Line Integrals of Nonconservative Vector Fields

# Line Integrals of Nonconservative Vector Fields

Recall from The Fundamental Theorem for Line Integrals that if $\mathbb{F}$ is a conservative vector field and $\phi$ is a potential function of $\mathbb{F}$ such that $\mathbb{F} = \nabla \phi$, then $\mathbb{F}$ is independent of path, and if $C$ is a curve parameterized as $\vec{r}(t)$ for $a ≤ t ≤ b$ then:

(1)
\begin{align} \quad \int_C \mathbf{F} \cdot d \vec{r} = \int_C \nabla \phi \cdot d \vec{r} = \phi (\vec{r}(b)) - \phi (\vec{r}(a)) \end{align}

We will now look at using this property on nonconservative vector fields that are almost conservative.

For example, suppose that we want to evaluate the the following line integral where $C$ is the curve of intersection of the surfaces $z = \ln (1 + x)$ and $y = x$ from the point $(0, 0, 0)$ to $(1, 1, \ln 2)$:

(2)
\begin{align} \quad \int_C (2x \sin (\pi y) - e^z) \: dx + (\pi x^2 \cos (\pi y) - 3e^z) \: dy - xe^z \: dz \end{align}

Let $\mathbf{F} (x, y, z) = (2x \sin (\pi y) - e^z) \vec{i} + (\pi x^2 \cos (\pi y) - 3e^z) \vec{j} - xe^z \vec{k}$. Notice that:

(3)
\begin{align} \quad \frac{\partial P}{\partial y} =2\pi x \cos (\pi y) = \frac{\partial Q}{\partial x} \\ \quad \frac{\partial P}{\partial z} = -e^z = \frac{\partial R}{\partial x} \\ \quad \frac{\partial Q}{\partial z} = -3e^z \neq 0 = \frac{\partial R}{\partial y} \end{align}

Now consider the field $\mathbf{F}^*(x, y, z) = (2x \sin (\pi y) - e^z) \vec{i} + (\pi x^2 \cos (\pi y) - 3e^z) \vec{j} + (- xe^z - 3ye^z) \vec{k}$ then it's not hard to verify that $\frac{\partial P^*}{\partial y} = \frac{\partial Q^*}{\partial x}$, $\frac{\partial P^*}{\partial z} = \frac{\partial R^*}{\partial x}$ and $\frac{\partial Q^*}{\partial z} = \frac{\partial R^*}{\partial y}$. In fact, $\mathbf{F}^*$ is a conservative vector field. Let $\phi$ be a potential function for $\mathbf{F}^*$. Then we must have that $\frac{\partial \phi}{\partial x} = P^*$, $\frac{\partial \phi}{\partial y} = Q^*$ and $\frac{\partial \phi}{\partial z} = R^*$. From the first equation we have that:

(4)
\begin{align} \quad \frac{\partial \phi}{\partial x} = 2x \sin (\pi y) - e^z \\ \quad \int \frac{\partial \phi}{\partial x} \: dx = \int (2x \sin (\pi y) - e^z ) \: dx \\ \quad \phi (x, y, z) = x^2 \sin (\pi y) - xe^z + h(y, z) \end{align}

We will now partial differentiate both sides with respect to $y$ to get that:

(5)
\begin{align} \quad \frac{\partial \phi}{\partial y} = \pi x^2 \cos (\pi y) + \frac{\partial h}{\partial y} \end{align}

We already know that $\frac{\partial \phi}{\partial y} = Q^*(x, y, z) = \pi x^2 \cos (\pi y) - 3e^z$ which implies that:

(6)
\begin{align} \quad \frac{\partial h}{\partial y} = - 3e^z \\ \quad \int \frac{\partial h}{\partial y} \: dy = \int - 3e^z \: dy \\ \quad h(y, z) = -3ye^z + g(z) \end{align}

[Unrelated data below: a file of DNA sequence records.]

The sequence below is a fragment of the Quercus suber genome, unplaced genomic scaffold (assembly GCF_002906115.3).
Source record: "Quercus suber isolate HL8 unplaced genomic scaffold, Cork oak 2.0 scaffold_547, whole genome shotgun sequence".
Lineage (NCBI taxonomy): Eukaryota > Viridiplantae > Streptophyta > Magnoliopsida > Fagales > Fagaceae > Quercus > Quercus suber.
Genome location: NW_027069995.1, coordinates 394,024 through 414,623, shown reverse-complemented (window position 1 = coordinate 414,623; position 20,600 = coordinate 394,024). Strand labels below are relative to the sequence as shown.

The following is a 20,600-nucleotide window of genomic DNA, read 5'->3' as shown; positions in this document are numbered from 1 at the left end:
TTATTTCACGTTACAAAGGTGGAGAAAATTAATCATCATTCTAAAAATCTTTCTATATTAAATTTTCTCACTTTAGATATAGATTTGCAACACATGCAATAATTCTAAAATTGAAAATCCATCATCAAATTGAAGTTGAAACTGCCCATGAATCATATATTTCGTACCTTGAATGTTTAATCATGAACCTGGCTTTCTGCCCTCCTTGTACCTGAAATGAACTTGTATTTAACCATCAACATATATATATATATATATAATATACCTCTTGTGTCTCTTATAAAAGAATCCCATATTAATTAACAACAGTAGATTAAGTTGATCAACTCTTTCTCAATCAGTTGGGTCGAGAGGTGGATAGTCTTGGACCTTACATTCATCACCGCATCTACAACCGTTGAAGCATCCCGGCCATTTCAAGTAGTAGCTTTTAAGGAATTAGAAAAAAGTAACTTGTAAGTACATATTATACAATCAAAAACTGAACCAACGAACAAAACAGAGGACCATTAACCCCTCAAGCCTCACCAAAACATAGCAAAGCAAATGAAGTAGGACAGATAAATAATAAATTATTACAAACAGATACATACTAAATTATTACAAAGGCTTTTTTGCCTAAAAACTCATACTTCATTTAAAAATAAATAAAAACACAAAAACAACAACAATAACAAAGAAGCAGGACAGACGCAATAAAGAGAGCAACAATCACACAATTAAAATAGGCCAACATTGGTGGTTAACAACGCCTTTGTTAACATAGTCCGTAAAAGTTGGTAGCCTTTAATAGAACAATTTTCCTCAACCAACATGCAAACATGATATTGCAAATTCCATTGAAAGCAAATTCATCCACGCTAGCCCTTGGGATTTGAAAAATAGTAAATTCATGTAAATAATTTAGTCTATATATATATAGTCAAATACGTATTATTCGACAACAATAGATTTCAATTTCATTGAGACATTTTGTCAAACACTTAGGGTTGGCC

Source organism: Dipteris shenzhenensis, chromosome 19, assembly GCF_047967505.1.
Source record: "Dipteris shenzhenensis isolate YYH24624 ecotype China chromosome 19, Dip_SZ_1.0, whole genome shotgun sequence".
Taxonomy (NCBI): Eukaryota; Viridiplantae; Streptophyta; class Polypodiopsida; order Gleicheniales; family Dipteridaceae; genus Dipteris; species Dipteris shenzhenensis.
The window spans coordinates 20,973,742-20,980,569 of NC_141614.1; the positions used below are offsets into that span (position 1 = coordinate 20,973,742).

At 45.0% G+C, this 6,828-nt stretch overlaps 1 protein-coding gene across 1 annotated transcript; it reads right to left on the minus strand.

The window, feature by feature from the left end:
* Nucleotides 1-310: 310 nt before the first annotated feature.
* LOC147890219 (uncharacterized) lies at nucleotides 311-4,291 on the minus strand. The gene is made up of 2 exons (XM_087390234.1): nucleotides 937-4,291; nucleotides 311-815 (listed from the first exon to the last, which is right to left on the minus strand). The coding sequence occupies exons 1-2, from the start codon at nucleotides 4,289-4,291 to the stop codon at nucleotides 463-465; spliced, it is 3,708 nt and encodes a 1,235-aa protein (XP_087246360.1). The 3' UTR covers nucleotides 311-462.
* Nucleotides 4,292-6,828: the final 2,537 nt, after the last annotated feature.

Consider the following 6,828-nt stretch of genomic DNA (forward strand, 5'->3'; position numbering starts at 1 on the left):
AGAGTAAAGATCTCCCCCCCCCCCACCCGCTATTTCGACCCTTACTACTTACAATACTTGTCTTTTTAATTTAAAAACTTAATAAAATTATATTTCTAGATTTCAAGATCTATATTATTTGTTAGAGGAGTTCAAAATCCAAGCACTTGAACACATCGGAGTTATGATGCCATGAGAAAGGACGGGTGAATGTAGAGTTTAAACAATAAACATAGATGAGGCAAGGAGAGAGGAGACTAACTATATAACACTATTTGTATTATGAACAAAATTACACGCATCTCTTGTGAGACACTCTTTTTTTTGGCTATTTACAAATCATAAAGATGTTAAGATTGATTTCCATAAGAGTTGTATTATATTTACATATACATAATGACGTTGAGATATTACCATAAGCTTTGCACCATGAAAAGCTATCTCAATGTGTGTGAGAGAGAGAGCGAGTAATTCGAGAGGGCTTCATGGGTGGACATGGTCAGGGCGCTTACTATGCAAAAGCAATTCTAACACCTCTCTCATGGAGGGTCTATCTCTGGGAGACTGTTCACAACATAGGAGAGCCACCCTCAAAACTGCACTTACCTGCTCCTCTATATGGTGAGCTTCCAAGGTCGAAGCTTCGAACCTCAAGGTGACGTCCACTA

Therefore we have that:

(7)
\begin{align} \quad \phi (x, y, z) = x^2 \sin (\pi y) - xe^z -3ye^z + g(z) \end{align}

We now partial differentiate both sides with respect to $z$ to get that:

(8)
\begin{align} \quad \frac{\partial \phi}{\partial z} = -xe^z - 3ye^z + g'(z) \end{align}

We already know that $\frac{\partial \phi}{\partial z} = R^*(x, y, z) = -xe^z - 3ye^z$ which implies that $g'(z) = 0$ so $\int g'(z) \: dz = \int 0 \: dz$ so $g(z) = C$ and for $C = 0$ we have that a potential function for $\mathbf{F}^*$ is:

(9)
\begin{align} \quad \phi (x, y, z) = x^2 \sin (\pi y) - xe^z -3ye^z \\ \quad \phi (x, y, z) = x^2 \sin (\pi y) - (x + 3y)e^z \end{align}

Now notice that:

(10)
\begin{align} \quad \mathbf{F}(x, y, z) = \mathbf{F}^*(x, y, z) + 3ye^z \vec{k} \end{align}

Thus this implies that if we take the line integral along $C$ of both sides of the equation above, then:

(11)
\begin{align} \quad \int_C \mathbf{F} \cdot d \vec{r} = \int_C \mathbf{F}^* \cdot d \vec{r} + \int_C 3ye^z \vec{k} \cdot d \vec{r} \end{align}

However, since $\mathbf{F}^*$ is a conservative vector field, then it can be evaluated by using the potential function we computed earlier, and:

(12)
\begin{align} \quad \int_C \mathbf{F} \cdot d \vec{r} = \phi(1, 1, \ln 2) - \phi(0, 0, 0) + \int_C 3ye^z \vec{k} \cdot d \vec{r} \\ \quad \int_C \mathbf{F} \cdot d \vec{r} = (-8) - 0 + \int_C 3ye^z \vec{k} \cdot d \vec{r} \\ \quad \int_C \mathbf{F} \cdot d \vec{r} = -8 + \int_C 3ye^z \: dz \end{align}

Note that we have greatly reduced the problem of evaluating our line integral. Now we only need to evaluate $\int_C 3ye^z \: dz$. We must first parameterize the curve $C$. Recall that $C$ is the curve of intersection of $z = \ln (1 + x)$ and $y = x$. Let $x = t$. Then $y = t$ and $z = \ln (1 + t)$ and so a parameterization for $C$ is given for $0 ≤ t ≤ 1$ by:

(13)
\begin{align} \quad \vec{r}(t) = (t, t, \ln (1 + t)) \end{align}

Therefore we have that:

(14)
\begin{align} \quad \int_C \mathbf{F} \cdot d \vec{r} = -8 + \int_0^1 3te^{\ln (1 + t)} \frac{1}{1 + t} \: dt \\ \quad \int_C \mathbf{F} \cdot d \vec{r} = -8 + \int_0^1 3t \: dt \\ \quad \int_C \mathbf{F} \cdot d \vec{r} = -8 + \left [ \frac{3t^2}{2} \right ]_{t=0}^{t=1} \\ \quad \int_C \mathbf{F} \cdot d \vec{r} = -8 + \frac{3}{2} \\ \quad \int_C \mathbf{F} \cdot d \vec{r} = -\frac{13}{2} \end{align}

As you can see - we can sometimes greatly simplify the work involved in evaluating line integrals over difficult fields by breaking the original field in the sum of a conservative vector field and a "remainder" of sorts.